My good friend Eugene is shacking up this winter with his pal Purly, at Purly’s place, above the swamp on the far side of Peavey’s Flat. It’s a good arrangement now that they’ve worked out some of the logistics and division of duties. For example, Purly does the cooking now which has significantly reduced the number of grease fires. Eugene does the washing and ironing has done well so far, although he has to mop a lot.
They are trapping beaver, mink and muskrat together again this season, encouraged by the great success last year of their line of Local Organic Hand-Crafted Artisanal ladies’ undergarments that they called “Beaver Fur”. Their optimism is tinged with sadness, though, because something is missing this winter and that something is Purly’s dog, Ethan Allen. Ethan Allen was a dog with a singular talent and, while it might not have been quite exactly legal, Purly certainly appreciated his dog’s contribution to the cause.
That dog had watched and learned while young, observing closely the way Purly turned raccoon, possum and muskrat skins inside out and placed them on “stretcher boards” which don’t stretch the pelts so much as keep them from shrinking as they dry. A different size stretcher is used for each species, from tiny weasels on up, and if any dulcimer players have been wondering why it’s called a “possum board,” now they know.
Purly makes his own stretcher boards, carving a few at a time inside, by the stove, and tossing them out onto the porch when he’s done. Somewhere along the line Ethan Allen put two and two together and decided to be helpful and if Purly tossed two muskrat boards onto the porch, next morning there would be a muskrat beside each one. Three mink boards, three mink and on and on. Ethan Allen had found his calling.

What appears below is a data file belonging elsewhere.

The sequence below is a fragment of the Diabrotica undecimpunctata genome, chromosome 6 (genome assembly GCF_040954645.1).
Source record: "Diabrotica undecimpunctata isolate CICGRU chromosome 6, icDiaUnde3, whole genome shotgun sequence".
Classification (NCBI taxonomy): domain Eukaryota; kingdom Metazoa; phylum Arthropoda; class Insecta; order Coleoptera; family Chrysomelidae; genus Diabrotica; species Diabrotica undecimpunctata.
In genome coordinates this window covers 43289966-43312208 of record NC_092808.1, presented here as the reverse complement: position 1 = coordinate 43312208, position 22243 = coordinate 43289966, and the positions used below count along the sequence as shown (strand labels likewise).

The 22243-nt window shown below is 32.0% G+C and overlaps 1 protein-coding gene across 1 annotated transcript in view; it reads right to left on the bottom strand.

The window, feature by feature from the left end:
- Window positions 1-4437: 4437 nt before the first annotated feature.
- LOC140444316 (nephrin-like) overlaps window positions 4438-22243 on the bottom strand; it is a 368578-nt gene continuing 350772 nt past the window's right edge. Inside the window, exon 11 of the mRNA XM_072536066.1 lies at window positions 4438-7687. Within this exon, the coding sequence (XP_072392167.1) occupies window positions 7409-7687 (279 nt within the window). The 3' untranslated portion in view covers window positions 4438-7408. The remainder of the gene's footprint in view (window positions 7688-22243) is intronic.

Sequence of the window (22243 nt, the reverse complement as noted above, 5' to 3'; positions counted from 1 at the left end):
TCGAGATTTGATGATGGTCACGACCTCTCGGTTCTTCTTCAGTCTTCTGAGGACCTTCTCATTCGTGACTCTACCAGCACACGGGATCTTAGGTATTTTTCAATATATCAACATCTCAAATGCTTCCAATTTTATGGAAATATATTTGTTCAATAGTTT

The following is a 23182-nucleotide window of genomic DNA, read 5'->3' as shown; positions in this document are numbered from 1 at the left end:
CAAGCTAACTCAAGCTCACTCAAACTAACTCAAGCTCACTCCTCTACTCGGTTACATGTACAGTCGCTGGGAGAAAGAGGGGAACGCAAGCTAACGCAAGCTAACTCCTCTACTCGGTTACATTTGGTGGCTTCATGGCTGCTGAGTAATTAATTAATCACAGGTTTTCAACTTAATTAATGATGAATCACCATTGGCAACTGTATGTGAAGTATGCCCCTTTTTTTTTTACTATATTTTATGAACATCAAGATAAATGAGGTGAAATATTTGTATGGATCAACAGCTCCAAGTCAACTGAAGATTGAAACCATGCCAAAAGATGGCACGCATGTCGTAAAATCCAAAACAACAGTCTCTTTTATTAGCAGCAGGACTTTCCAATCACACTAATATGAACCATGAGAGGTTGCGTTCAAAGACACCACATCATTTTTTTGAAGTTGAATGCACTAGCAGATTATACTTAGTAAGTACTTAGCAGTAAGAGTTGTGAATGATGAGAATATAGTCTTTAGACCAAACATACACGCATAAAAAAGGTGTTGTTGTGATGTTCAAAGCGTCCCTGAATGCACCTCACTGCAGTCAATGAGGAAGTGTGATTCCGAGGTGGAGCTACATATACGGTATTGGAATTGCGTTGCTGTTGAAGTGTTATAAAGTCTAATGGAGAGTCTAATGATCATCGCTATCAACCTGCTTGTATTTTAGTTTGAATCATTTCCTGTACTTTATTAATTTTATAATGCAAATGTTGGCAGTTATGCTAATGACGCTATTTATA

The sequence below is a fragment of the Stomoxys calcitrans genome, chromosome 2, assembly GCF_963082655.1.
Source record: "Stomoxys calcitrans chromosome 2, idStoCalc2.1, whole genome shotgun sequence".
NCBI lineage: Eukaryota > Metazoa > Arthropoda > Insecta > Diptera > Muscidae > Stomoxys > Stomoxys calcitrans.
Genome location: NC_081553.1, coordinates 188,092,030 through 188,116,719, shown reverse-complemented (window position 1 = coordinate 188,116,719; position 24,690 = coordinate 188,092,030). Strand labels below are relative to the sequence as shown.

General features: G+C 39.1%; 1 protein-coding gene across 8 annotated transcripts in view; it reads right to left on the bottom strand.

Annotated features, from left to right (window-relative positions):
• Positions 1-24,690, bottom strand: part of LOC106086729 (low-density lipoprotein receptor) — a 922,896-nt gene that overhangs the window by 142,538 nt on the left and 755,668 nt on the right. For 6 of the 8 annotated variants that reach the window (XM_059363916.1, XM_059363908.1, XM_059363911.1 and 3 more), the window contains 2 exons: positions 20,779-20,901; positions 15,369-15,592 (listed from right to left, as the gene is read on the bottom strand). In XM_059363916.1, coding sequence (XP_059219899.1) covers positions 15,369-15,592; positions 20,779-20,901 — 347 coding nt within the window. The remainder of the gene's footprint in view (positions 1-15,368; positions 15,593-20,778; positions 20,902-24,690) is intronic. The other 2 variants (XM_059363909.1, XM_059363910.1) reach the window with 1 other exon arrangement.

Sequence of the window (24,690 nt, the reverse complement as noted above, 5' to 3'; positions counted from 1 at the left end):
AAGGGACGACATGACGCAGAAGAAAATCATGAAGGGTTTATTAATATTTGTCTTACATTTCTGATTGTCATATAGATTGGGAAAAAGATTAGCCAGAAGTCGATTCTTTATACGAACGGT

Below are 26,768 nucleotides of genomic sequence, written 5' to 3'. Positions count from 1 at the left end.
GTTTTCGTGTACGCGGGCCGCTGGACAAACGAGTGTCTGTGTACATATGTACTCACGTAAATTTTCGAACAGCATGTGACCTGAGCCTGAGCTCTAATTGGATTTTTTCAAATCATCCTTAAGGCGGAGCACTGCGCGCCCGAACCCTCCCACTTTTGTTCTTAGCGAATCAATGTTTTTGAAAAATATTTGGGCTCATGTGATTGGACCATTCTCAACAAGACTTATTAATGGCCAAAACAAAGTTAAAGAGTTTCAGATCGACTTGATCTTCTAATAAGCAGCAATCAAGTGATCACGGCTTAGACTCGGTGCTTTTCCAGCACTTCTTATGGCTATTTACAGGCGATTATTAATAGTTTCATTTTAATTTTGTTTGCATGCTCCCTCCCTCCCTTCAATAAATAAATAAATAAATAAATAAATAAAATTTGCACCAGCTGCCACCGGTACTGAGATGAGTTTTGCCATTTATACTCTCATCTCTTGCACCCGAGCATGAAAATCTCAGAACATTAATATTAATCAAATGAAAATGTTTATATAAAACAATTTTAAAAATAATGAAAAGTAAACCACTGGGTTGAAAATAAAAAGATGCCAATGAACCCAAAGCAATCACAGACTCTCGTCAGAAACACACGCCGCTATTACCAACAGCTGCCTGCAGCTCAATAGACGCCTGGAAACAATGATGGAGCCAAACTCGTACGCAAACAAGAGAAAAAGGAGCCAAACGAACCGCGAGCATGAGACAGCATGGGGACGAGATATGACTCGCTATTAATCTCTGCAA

That was years ago and Ethan Allen began to grow old. Purly had never taken full advantage of Ethan Allen’s talent, mindful of the potential impact on the local furbearer population, but as age took its toll he cut him way back, to just a muskrat or two and maybe a weasel a week. Purly would lean one board at a time against the wall outside the door and sooner or later old Ethan Allen would leave one appropriately sized critter, just as he’d been doing since he was a pup.
Now, stretcher boards vary in length and width but in general shape they are very similar. Square at one end and tapering to a blunt point at the other, they resemble little sawed-off surfboards or, more accurately, tiny ironing boards and therein, as they say, lies the rub. One Wednesday, while Purly was in town picking up supplies, Eugene got after the washing and ironing. Three batches of laundry went from the kitchen sink to the line above the wood stove and, as items dried, Eugene pressed them neatly. He had done the hankies and was almost done with the long-johns when the clothesline broke under the weight of wet denim and wool, startling him and causing him to spill his coffee. A brown stain spread across the brightly flowered pattern of his ironing board cover and Purly’s favorite trousers began to scorch on the stove as Eugene scrambled to pick up the fallen clothes, shake them off and re-string the line. Once things were back in order he threw the stained cover in the sink, collapsed the legs of his ironing board and carried it onto the porch to dry, leaning it against the wall outside the door with a thump that jarred old Ethan allen out of his nap in the corner.
Eugene tried to explain to Purly that he’s not one for reading the emotions of dogs and has no idea what that dog was thinking as he ran down the road but that was the last time anyone saw old Ethan Allen.